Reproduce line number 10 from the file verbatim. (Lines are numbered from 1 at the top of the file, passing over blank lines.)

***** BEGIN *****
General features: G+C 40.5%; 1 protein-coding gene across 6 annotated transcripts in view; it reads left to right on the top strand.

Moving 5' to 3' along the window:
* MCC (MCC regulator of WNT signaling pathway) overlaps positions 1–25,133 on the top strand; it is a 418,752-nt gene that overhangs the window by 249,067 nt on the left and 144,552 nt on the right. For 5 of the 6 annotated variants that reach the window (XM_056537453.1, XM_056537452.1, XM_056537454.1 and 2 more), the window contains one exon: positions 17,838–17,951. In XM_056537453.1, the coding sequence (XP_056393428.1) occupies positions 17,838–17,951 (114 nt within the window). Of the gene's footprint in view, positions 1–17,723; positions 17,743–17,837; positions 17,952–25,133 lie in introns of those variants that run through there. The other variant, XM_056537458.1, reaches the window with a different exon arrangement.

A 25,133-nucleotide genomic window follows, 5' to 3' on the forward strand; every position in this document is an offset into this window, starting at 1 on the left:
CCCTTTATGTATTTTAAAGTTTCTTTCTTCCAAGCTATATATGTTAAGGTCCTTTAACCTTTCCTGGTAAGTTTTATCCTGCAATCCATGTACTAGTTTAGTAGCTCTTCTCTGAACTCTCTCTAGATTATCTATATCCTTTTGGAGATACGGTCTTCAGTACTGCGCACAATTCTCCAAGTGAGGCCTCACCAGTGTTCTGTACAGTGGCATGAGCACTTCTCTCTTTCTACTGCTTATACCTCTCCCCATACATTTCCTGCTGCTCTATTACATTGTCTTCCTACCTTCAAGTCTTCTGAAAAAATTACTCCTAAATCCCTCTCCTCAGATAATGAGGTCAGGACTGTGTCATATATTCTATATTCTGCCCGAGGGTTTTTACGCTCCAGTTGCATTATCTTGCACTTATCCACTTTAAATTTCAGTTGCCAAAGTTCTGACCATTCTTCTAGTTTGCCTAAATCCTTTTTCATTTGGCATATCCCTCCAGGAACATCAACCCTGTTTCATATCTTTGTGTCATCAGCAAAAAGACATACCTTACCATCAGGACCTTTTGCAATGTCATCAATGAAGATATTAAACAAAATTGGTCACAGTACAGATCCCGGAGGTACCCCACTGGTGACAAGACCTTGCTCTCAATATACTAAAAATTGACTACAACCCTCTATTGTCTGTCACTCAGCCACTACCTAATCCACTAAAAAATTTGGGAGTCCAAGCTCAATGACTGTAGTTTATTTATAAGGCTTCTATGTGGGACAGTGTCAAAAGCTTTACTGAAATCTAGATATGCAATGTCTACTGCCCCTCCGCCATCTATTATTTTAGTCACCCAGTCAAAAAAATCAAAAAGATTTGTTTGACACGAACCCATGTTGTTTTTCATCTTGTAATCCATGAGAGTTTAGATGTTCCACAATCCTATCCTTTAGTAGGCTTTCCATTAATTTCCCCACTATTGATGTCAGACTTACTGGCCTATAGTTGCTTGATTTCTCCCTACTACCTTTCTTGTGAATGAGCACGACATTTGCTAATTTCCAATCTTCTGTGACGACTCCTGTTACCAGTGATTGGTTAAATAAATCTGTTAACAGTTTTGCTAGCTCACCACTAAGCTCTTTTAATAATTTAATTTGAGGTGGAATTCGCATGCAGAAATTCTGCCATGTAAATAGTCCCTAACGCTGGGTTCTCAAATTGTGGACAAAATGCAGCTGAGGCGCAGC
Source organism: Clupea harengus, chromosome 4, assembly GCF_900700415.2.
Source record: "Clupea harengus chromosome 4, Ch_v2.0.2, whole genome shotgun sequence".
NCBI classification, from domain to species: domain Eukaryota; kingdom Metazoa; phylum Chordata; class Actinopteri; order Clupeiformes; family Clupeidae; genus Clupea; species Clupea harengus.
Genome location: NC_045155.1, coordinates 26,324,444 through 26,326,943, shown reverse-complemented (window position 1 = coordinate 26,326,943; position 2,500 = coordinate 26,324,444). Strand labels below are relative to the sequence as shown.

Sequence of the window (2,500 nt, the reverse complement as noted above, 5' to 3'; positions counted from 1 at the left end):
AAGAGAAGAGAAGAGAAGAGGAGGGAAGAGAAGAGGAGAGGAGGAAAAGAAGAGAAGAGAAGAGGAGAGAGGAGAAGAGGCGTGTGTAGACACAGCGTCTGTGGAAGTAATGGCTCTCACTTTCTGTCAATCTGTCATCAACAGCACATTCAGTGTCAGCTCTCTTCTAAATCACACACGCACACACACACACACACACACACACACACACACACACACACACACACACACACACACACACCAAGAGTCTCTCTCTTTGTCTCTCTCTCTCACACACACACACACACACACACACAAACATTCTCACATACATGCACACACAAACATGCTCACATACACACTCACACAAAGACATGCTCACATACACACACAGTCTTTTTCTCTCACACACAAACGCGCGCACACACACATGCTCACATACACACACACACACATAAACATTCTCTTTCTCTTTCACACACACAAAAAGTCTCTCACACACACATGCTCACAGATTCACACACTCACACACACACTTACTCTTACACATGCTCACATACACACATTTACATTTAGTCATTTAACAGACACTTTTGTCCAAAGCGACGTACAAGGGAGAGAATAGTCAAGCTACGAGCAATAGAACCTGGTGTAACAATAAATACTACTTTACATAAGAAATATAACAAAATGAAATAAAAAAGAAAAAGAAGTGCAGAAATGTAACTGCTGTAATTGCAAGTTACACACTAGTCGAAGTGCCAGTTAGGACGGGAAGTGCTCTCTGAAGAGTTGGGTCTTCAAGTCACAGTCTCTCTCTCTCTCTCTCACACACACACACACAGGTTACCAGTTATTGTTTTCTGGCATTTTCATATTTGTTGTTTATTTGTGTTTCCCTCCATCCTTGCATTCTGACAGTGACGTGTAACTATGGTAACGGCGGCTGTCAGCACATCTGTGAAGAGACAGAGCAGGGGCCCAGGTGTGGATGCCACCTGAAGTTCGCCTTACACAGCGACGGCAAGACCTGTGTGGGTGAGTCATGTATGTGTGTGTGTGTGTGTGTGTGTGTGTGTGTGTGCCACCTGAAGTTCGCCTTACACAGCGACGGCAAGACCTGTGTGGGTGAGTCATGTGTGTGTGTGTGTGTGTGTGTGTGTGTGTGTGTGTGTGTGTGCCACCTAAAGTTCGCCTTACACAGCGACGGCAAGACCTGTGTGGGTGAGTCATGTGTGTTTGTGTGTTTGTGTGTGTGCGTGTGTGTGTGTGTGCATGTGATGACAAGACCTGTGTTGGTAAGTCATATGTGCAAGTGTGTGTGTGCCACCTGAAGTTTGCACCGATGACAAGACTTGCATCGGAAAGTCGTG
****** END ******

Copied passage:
Sequence of the window (2,500 nt, the reverse complement as noted above, 5' to 3'; positions counted from 1 at the left end):